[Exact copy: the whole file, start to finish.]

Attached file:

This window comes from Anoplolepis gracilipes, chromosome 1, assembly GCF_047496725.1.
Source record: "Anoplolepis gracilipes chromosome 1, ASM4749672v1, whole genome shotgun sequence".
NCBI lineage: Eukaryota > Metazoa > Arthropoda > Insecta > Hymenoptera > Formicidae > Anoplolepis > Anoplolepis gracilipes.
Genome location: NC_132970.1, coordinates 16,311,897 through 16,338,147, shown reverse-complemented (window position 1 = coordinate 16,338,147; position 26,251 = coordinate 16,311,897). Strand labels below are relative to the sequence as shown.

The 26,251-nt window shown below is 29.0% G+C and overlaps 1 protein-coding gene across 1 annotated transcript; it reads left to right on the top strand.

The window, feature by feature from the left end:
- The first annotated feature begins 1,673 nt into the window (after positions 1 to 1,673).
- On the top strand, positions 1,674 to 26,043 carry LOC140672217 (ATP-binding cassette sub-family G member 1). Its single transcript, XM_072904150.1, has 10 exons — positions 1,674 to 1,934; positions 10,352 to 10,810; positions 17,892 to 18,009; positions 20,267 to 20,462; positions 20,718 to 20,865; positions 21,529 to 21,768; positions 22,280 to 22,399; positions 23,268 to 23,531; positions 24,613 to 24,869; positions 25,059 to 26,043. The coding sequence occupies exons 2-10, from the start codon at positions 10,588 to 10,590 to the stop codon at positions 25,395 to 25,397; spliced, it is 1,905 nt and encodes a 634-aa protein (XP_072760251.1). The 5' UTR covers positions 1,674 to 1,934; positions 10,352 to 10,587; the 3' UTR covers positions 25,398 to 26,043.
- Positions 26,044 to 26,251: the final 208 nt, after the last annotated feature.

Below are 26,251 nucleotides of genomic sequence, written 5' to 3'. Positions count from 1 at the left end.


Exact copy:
This window comes from Anoplolepis gracilipes, chromosome 1, assembly GCF_047496725.1.
Source record: "Anoplolepis gracilipes chromosome 1, ASM4749672v1, whole genome shotgun sequence".
NCBI lineage: Eukaryota > Metazoa > Arthropoda > Insecta > Hymenoptera > Formicidae > Anoplolepis > Anoplolepis gracilipes.
Genome location: NC_132970.1, coordinates 16,311,897 through 16,338,147, shown reverse-complemented (window position 1 = coordinate 16,338,147; position 26,251 = coordinate 16,311,897). Strand labels below are relative to the sequence as shown.

The 26,251-nt window shown below is 29.0% G+C and overlaps 1 protein-coding gene across 1 annotated transcript; it reads left to right on the top strand.

The window, feature by feature from the left end:
- The first annotated feature begins 1,673 nt into the window (after positions 1 to 1,673).
- On the top strand, positions 1,674 to 26,043 carry LOC140672217 (ATP-binding cassette sub-family G member 1). Its single transcript, XM_072904150.1, has 10 exons — positions 1,674 to 1,934; positions 10,352 to 10,810; positions 17,892 to 18,009; positions 20,267 to 20,462; positions 20,718 to 20,865; positions 21,529 to 21,768; positions 22,280 to 22,399; positions 23,268 to 23,531; positions 24,613 to 24,869; positions 25,059 to 26,043. The coding sequence occupies exons 2-10, from the start codon at positions 10,588 to 10,590 to the stop codon at positions 25,395 to 25,397; spliced, it is 1,905 nt and encodes a 634-aa protein (XP_072760251.1). The 5' UTR covers positions 1,674 to 1,934; positions 10,352 to 10,587; the 3' UTR covers positions 25,398 to 26,043.
- Positions 26,044 to 26,251: the final 208 nt, after the last annotated feature.

Below are 26,251 nucleotides of genomic sequence, written 5' to 3'. Positions count from 1 at the left end.